Planning for the future requires a detailed understanding of how climate change affects a wide range of systems at spatial scales that are relevant to humans. Understanding of climate change impacts can be gained from observational and reconstruction approaches and from numerical models that apply existing knowledge to climate change scenarios. Although modeling approaches are prominent in climate change assessments, observations and reconstructions provide insights that cannot be derived from simulations alone, especially at local to regional scales where climate adaptation policies are implemented. Here, we review the wealth of understanding that emerged from observations and reconstructions of ongoing and past climate change impacts in Switzerland, with wider applicability in Europe. We draw examples from hydrological, alpine, forest, and agricultural systems, which are of paramount societal importance, and are projected to undergo important changes by the end of this century. For each system, we review existing model-based projections, present what is known from observations, and discuss how empirical evidence may help improve future projections. A particular focus is given to better understanding thresholds, tipping points and feedbacks that may operate on different time scales. Observational approaches provide the grounding in evidence that is needed to develop local to regional climate adaptation strategies. Our review demonstrates that observational approaches should ideally have a synergistic relationship with modeling in identifying inconsistencies in projections as well as avenues for improvement. They are critical for uncovering unexpected relationships between climate and agricultural, natural, and hydrological systems that will be important to society in the future.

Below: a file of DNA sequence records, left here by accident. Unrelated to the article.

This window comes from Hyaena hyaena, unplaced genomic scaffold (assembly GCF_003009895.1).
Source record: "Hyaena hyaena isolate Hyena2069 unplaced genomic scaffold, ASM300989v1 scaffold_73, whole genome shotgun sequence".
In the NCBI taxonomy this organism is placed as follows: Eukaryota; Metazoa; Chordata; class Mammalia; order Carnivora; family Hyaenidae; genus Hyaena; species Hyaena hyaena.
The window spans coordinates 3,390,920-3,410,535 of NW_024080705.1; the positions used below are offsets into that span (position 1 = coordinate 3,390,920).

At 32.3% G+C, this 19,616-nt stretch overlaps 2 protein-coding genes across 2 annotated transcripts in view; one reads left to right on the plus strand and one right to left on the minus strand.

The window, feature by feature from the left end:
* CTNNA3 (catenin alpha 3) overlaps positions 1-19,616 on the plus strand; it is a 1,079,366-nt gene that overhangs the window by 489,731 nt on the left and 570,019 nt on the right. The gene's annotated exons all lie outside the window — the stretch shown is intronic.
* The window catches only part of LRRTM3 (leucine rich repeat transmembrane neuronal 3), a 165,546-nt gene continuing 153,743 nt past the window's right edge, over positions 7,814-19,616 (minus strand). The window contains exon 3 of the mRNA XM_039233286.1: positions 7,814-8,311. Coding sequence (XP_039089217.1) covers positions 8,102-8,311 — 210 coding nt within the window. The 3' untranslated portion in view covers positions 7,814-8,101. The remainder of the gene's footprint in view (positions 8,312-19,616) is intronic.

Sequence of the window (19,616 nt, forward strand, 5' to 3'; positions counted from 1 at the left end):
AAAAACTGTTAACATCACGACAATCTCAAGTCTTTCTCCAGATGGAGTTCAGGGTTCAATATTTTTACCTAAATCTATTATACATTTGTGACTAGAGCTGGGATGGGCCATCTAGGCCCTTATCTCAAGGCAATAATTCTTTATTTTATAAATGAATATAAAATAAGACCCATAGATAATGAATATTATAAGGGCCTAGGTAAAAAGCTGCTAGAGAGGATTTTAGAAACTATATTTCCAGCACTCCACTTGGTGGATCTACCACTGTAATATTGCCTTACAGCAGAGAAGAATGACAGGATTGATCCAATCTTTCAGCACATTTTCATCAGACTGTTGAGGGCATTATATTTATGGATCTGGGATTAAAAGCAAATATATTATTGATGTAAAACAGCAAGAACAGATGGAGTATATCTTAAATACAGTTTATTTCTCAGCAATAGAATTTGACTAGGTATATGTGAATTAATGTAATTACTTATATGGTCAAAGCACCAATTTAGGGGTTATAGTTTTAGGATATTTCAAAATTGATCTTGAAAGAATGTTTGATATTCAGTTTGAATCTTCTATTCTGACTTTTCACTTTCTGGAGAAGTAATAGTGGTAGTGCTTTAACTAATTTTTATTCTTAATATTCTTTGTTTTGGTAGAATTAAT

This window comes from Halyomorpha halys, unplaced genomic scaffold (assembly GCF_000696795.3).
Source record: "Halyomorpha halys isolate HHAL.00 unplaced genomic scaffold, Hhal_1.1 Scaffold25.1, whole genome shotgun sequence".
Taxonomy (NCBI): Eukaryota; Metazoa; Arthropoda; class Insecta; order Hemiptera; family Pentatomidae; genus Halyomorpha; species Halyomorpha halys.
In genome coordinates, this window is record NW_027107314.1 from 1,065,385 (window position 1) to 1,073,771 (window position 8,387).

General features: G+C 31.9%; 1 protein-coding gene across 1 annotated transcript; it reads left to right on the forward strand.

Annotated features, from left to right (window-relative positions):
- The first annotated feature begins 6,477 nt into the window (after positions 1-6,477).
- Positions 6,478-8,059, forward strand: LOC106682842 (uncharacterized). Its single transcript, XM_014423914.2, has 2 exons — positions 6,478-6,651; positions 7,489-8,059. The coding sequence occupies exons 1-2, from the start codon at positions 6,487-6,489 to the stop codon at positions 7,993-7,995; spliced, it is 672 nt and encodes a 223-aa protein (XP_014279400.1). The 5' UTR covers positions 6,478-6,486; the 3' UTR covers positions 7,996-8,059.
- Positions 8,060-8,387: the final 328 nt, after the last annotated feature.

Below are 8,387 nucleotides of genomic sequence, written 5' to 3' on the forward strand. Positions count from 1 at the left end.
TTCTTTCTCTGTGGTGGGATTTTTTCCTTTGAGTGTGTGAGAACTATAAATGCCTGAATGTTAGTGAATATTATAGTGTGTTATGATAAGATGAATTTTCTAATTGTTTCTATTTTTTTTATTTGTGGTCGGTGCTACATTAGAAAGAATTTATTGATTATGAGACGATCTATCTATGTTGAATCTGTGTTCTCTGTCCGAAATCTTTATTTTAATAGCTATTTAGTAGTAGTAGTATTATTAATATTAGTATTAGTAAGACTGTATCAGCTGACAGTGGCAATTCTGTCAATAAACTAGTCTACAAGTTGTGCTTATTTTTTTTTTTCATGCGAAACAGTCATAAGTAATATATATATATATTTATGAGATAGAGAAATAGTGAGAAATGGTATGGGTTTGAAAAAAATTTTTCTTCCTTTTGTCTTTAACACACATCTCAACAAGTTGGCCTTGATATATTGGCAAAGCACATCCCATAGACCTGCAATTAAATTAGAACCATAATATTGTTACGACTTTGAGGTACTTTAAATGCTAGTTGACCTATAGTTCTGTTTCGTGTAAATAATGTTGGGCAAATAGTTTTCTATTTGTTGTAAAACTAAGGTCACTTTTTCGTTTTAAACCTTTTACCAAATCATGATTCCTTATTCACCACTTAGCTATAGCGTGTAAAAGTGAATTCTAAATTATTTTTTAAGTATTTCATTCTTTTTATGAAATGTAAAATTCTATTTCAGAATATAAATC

7. Quantifying the Climate Impacts of Land Use Change (Invited)